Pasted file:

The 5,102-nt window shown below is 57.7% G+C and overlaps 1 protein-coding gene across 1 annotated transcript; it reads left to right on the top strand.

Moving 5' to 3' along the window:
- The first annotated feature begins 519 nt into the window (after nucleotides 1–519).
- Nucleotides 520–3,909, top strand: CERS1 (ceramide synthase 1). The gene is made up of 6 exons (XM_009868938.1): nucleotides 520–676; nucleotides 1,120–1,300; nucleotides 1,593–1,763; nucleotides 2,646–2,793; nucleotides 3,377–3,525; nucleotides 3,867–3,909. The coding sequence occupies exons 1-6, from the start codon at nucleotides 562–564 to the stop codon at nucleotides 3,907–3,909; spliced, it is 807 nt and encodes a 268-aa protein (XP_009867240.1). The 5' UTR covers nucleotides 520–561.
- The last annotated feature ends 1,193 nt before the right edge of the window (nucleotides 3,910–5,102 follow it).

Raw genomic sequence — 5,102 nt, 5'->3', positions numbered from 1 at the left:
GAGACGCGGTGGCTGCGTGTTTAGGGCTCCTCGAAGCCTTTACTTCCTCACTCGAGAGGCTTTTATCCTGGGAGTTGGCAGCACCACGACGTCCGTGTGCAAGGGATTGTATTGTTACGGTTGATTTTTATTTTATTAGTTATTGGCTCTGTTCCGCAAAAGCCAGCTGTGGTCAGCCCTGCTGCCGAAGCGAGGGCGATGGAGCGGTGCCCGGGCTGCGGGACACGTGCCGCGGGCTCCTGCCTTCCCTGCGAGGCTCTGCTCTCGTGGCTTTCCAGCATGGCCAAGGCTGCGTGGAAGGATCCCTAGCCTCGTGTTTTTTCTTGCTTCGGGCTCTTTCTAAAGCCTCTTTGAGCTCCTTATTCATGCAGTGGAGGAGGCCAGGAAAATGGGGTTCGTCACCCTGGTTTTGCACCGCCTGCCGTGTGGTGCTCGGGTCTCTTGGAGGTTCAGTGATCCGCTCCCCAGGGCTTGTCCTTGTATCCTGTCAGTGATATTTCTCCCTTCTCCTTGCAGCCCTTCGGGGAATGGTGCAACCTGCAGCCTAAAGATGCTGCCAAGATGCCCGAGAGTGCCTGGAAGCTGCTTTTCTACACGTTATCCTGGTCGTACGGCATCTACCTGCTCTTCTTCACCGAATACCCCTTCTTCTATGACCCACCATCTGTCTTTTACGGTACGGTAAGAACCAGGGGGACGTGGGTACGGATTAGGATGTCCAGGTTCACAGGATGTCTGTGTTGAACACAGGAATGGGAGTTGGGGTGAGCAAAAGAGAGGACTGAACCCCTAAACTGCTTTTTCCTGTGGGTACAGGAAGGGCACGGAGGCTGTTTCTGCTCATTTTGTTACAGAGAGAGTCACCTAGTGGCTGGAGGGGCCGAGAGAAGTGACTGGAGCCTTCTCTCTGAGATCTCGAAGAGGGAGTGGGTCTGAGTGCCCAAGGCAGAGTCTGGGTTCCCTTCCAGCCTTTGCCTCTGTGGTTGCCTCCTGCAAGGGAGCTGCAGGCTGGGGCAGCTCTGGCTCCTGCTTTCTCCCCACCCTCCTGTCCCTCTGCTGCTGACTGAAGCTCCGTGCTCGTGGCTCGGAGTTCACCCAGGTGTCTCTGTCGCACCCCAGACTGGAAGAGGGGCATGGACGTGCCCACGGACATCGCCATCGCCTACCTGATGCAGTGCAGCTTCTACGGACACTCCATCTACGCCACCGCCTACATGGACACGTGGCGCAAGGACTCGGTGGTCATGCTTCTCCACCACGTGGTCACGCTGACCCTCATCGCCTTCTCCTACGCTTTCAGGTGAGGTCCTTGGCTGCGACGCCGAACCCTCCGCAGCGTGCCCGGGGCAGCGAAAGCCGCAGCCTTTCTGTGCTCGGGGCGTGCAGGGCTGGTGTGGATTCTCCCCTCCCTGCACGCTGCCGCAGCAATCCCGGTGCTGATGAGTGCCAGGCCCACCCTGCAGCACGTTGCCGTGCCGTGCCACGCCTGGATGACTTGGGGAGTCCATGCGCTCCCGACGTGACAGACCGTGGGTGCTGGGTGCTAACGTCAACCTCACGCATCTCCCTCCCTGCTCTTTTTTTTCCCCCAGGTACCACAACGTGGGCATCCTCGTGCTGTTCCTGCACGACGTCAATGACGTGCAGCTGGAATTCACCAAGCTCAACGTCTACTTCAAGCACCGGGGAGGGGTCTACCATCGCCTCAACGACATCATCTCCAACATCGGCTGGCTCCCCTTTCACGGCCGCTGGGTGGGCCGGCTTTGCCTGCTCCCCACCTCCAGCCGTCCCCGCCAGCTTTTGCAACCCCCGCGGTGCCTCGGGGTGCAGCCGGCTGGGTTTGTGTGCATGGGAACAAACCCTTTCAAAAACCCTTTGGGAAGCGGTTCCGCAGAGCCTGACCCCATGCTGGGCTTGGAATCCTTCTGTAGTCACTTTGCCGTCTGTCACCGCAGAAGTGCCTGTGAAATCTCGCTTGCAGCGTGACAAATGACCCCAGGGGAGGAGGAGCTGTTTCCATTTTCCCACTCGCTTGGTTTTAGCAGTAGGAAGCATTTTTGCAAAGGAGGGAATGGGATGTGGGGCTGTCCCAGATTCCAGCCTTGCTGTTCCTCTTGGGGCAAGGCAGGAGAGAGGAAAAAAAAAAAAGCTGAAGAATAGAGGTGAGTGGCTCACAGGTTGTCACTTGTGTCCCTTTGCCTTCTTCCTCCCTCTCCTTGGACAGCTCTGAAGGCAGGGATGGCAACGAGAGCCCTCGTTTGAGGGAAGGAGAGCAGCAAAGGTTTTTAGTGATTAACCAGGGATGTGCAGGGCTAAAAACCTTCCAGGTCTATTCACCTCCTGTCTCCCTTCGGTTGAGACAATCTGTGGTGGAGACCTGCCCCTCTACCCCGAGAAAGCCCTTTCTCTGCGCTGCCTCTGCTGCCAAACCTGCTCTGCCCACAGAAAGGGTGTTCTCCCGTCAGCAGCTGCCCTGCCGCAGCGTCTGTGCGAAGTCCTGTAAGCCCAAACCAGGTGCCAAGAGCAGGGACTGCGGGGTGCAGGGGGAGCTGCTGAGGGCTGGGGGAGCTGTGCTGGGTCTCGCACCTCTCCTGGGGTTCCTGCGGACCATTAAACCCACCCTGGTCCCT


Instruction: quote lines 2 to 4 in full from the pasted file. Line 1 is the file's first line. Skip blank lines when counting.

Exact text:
Moving 5' to 3' along the window:
- The first annotated feature begins 519 nt into the window (after nucleotides 1–519).
- Nucleotides 520–3,909, top strand: CERS1 (ceramide synthase 1). The gene is made up of 6 exons (XM_009868938.1): nucleotides 520–676; nucleotides 1,120–1,300; nucleotides 1,593–1,763; nucleotides 2,646–2,793; nucleotides 3,377–3,525; nucleotides 3,867–3,909. The coding sequence occupies exons 1-6, from the start codon at nucleotides 562–564 to the stop codon at nucleotides 3,907–3,909; spliced, it is 807 nt and encodes a 268-aa protein (XP_009867240.1). The 5' UTR covers nucleotides 520–561.